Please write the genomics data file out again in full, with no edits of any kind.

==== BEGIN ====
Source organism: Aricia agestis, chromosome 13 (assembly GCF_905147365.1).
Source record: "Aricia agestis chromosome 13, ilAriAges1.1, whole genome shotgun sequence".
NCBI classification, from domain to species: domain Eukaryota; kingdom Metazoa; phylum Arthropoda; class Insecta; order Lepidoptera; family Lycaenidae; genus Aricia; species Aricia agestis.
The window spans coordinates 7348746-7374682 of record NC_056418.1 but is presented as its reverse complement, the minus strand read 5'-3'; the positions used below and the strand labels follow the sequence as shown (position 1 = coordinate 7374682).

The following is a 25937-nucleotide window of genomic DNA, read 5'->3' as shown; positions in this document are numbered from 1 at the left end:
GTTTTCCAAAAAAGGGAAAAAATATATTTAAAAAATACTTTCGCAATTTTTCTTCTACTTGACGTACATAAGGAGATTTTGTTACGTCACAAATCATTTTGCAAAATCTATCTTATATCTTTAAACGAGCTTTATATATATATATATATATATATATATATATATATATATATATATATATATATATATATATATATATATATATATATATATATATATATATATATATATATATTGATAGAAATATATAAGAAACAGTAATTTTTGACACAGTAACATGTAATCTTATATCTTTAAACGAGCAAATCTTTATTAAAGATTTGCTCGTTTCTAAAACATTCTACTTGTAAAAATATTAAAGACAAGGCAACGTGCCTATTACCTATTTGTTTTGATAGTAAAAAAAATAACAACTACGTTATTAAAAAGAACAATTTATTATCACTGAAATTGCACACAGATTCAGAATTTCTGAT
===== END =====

Source organism: Aricia agestis, chromosome 13 (assembly GCF_905147365.1).
Source record: "Aricia agestis chromosome 13, ilAriAges1.1, whole genome shotgun sequence".
NCBI classification, from domain to species: domain Eukaryota; kingdom Metazoa; phylum Arthropoda; class Insecta; order Lepidoptera; family Lycaenidae; genus Aricia; species Aricia agestis.
The window spans coordinates 7348746-7374682 of record NC_056418.1 but is presented as its reverse complement, the minus strand read 5'-3'; the positions used below and the strand labels follow the sequence as shown (position 1 = coordinate 7374682).

The following is a 25937-nucleotide window of genomic DNA, read 5'->3' as shown; positions in this document are numbered from 1 at the left end:
GTTTTCCAAAAAAGGGAAAAAATATATTTAAAAAATACTTTCGCAATTTTTCTTCTACTTGACGTACATAAGGAGATTTTGTTACGTCACAAATCATTTTGCAAAATCTATCTTATATCTTTAAACGAGCTTTATATATATATATATATATATATATATATATATATATATATATATATATATATATATATATATATATATATATATATATATATATATATATATATATATATATTGATAGAAATATATAAGAAACAGTAATTTTTGACACAGTAACATGTAATCTTATATCTTTAAACGAGCAAATCTTTATTAAAGATTTGCTCGTTTCTAAAACATTCTACTTGTAAAAATATTAAAGACAAGGCAACGTGCCTATTACCTATTTGTTTTGATAGTAAAAAAAATAACAACTACGTTATTAAAAAGAACAATTTATTATCACTGAAATTGCACACAGATTCAGAATTTCTGAT